The underlying premise for both collaborative and cooperative learning is founded in constructivist theory. Knowledge is discovered by students and transformed into concepts students can relate to. It is then reconstructed and expanded through new learning experiences. Learning consists of active participation by the student versus passive acceptance of information presented by an expert lecturer. Learning comes about through transactions and dialogue among students and between faculty and students, in a social setting. Students learn to understand and appreciate different perspectives through a dialogue with their peers. A dialogue with the teacher helps students learn the vocabulary and social structures which govern the group students wish to join, such as historian, mathematician, writer, actor, etc.
Ken Bruffee (1995) identifies two causes for the differences between the two approaches. He states: “First, collaborative and cooperative learning were developed originally for educating people of different ages, experience and levels of mastery of the craft of interdependence. Second, when using one method or the other method, teachers tend to make different assumptions about the nature and authority of knowledge.” (p12) These different assumptions will be explored throughout the paper. The age or education levels as a distinction have become blurred over time as practitioners at all levels mix the two approaches. However, what determines which approach is used does depend upon the sophistication level of the students involved, with collaborative requiring more advanced student preparation working in groups. Other determining factors are the philosophy and preparation of the teacher.
Brufee sees education as a reacculturation process through constructive conversation. Students learn about the culture of the society they wish to join by developing the appropriate vocabulary of that society and by exploring that society’s culture and norms (i.e. that of mathematician, historian, journalist, etc.). Brufee identifies two types of knowledge as a basis for choosing an approach. Foundational knowledge is the basic knowledge represented by socially justified beliefs we all agree on. Correct spelling and grammar, mathematics procedures, history facts, knowledge of the contents of the constitution, etc., would represent types of foundational knowledge. Brufee contends that these are best learned using cooperative learning structures in the early grades. He states: “The main purpose of primary school education is to help children renegotiate their membership in the local culture of family life and help them join some of the established knowledge communities available to them and encompassing the culture we hold in common. An important purpose of college or university education is to help adolescents and adults join some more of the established knowledge communities available to them. But another, and perhaps more important pirpose of college or university education is to help students renegotiate their membership in the encompassing common culture that until then has circumscribed their lives.” (p15)
Brufee defines non-foundational knowledge as that which is derived through reasoning and questioning versus rote memory. He writes: “It is more likely to address questions with dubious or ambiguous answers, answers that require well-developed judgment to arrive at, judgment that learning to answer such a question tends, in turn, to develop.” (p15) The other way in which non- foundational education differs from foundational is that it encourages students not to take their teacher’s authority for granted. Students should doubt answers and methods for arriving at answers provided by their professors, and perhaps more importantly they need to be helped to come to terms with their doubts by participating actively in the learning and inquiry process. Out of this process knew knowledge is often created, something not likely to occur when dealing with the facts and information associated with foundational knowledge. Collaborative learning shifts the responsibility for learning away from the teacher as expert to the student, and perhaps teacher, as learner. Brufee sees the two approaches as somewhat linear with collaborative learning being designed to pick up where cooperative learning leaves off. In effect, students learn basic information and processes for interacting socially in the primary grades and then extend their critical thinking and reasoning skills and understanding of social interactions as they become more involved and take control of the learning process through collaborative activities. This writer believes that the transition is better viewed as a continuim from a closely controlled, teacher-centered system to a student-centered system where the teacher and students share authority and control of learning.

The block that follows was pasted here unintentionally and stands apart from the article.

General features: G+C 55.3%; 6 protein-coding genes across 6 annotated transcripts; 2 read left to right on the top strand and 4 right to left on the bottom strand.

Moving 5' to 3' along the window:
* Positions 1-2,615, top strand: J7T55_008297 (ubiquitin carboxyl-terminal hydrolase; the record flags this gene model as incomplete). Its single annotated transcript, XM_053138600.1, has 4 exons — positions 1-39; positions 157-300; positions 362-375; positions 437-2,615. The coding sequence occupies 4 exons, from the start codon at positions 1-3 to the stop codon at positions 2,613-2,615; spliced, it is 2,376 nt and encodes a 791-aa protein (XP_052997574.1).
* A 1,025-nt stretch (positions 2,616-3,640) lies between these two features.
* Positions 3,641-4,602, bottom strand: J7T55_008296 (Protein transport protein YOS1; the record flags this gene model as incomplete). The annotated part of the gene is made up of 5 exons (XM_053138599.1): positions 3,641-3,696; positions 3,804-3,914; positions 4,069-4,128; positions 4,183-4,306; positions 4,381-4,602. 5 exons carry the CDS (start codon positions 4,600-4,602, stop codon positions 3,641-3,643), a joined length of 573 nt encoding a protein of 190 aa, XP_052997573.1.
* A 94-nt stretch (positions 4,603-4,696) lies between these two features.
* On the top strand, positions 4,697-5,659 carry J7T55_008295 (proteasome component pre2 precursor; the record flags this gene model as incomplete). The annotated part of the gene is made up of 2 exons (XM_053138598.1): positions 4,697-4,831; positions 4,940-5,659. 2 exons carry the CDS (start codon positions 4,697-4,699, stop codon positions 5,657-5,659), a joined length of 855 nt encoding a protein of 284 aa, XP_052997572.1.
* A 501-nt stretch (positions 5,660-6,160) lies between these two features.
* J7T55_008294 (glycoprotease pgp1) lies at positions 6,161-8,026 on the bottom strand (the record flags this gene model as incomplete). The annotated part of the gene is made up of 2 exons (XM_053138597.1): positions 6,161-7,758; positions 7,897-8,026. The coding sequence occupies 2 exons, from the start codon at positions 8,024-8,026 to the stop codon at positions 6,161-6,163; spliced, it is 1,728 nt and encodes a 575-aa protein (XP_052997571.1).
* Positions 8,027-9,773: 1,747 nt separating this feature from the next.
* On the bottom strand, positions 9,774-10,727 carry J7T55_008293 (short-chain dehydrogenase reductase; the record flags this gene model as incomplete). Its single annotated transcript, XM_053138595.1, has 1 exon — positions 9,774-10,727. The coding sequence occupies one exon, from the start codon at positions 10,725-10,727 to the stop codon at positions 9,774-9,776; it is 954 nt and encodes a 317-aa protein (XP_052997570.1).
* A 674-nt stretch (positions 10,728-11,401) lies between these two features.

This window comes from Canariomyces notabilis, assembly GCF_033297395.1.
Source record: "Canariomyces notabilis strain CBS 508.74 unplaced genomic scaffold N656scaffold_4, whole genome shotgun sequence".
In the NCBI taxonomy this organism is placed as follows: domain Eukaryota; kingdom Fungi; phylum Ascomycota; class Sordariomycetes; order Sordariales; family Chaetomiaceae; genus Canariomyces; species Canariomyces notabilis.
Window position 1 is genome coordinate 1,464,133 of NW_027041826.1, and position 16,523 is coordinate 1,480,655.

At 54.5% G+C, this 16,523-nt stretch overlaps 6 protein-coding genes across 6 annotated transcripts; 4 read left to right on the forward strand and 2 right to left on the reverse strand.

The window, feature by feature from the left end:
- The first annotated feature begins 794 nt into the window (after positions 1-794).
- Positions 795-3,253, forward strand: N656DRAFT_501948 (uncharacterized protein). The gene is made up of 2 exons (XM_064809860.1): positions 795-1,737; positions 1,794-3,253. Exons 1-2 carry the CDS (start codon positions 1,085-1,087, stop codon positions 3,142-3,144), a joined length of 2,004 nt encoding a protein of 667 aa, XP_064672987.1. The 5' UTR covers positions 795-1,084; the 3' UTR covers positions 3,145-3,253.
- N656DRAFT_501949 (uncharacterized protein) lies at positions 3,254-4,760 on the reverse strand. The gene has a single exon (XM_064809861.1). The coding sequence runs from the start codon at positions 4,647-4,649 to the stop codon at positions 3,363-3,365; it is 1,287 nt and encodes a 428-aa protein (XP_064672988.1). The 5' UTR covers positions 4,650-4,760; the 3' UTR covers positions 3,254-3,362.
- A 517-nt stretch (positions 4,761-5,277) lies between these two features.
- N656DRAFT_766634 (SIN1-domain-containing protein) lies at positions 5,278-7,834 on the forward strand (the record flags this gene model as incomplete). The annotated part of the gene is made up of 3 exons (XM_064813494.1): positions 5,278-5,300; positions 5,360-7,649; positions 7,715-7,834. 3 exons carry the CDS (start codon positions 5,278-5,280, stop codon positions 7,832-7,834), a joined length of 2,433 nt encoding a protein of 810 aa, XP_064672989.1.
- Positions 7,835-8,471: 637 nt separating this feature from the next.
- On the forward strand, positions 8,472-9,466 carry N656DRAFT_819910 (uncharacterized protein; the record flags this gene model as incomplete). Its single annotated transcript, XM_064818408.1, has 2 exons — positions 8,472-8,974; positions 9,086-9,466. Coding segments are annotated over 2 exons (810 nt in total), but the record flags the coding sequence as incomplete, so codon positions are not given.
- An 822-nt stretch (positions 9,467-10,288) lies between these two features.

Collaborative learning (CL) is a personal philosophy, not just a classroom technique. In all situations where people come together in groups, it suggests a way of dealing with people which respects and highlights individual group members’ abilities and contributions. There is a sharing of authority and acceptance of responsibility among group members for the groups actions. The underlying premise of collaborative learning is based upon consensus building through cooperation by group members, in contrast to competition in which individuals best other group members. CL practitioners apply this philosophy in the classroom, at committee meetings, with community groups, within their families and generally as a way of living with and dealing with other people.